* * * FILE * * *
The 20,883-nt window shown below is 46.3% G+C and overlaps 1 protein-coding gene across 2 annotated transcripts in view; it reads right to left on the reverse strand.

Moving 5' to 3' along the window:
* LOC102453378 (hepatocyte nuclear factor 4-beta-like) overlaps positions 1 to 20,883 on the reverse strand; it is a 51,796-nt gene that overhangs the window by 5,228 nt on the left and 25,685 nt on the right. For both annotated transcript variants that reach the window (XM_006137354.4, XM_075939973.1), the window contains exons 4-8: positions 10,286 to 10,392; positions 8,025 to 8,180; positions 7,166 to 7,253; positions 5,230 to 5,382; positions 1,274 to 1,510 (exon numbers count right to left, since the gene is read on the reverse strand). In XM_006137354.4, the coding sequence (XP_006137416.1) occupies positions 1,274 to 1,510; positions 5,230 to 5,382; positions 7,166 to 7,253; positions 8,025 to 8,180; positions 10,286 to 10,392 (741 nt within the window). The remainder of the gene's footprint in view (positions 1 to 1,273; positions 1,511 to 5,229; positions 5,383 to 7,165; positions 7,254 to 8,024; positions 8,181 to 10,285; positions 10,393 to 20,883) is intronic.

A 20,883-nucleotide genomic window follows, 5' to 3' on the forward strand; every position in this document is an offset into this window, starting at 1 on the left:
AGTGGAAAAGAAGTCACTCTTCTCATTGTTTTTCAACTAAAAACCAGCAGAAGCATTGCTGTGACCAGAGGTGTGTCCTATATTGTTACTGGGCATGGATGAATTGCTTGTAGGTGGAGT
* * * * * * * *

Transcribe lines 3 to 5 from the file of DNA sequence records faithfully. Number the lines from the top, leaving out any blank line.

* LOC102453378 (hepatocyte nuclear factor 4-beta-like) overlaps positions 1 to 20,883 on the reverse strand; it is a 51,796-nt gene that overhangs the window by 5,228 nt on the left and 25,685 nt on the right. For both annotated transcript variants that reach the window (XM_006137354.4, XM_075939973.1), the window contains exons 4-8: positions 10,286 to 10,392; positions 8,025 to 8,180; positions 7,166 to 7,253; positions 5,230 to 5,382; positions 1,274 to 1,510 (exon numbers count right to left, since the gene is read on the reverse strand). In XM_006137354.4, the coding sequence (XP_006137416.1) occupies positions 1,274 to 1,510; positions 5,230 to 5,382; positions 7,166 to 7,253; positions 8,025 to 8,180; positions 10,286 to 10,392 (741 nt within the window). The remainder of the gene's footprint in view (positions 1 to 1,273; positions 1,511 to 5,229; positions 5,383 to 7,165; positions 7,254 to 8,024; positions 8,181 to 10,285; positions 10,393 to 20,883) is intronic.

A 20,883-nucleotide genomic window follows, 5' to 3' on the forward strand; every position in this document is an offset into this window, starting at 1 on the left:
AGTGGAAAAGAAGTCACTCTTCTCATTGTTTTTCAACTAAAAACCAGCAGAAGCATTGCTGTGACCAGAGGTGTGTCCTATATTGTTACTGGGCATGGATGAATTGCTTGTAGGTGGAGT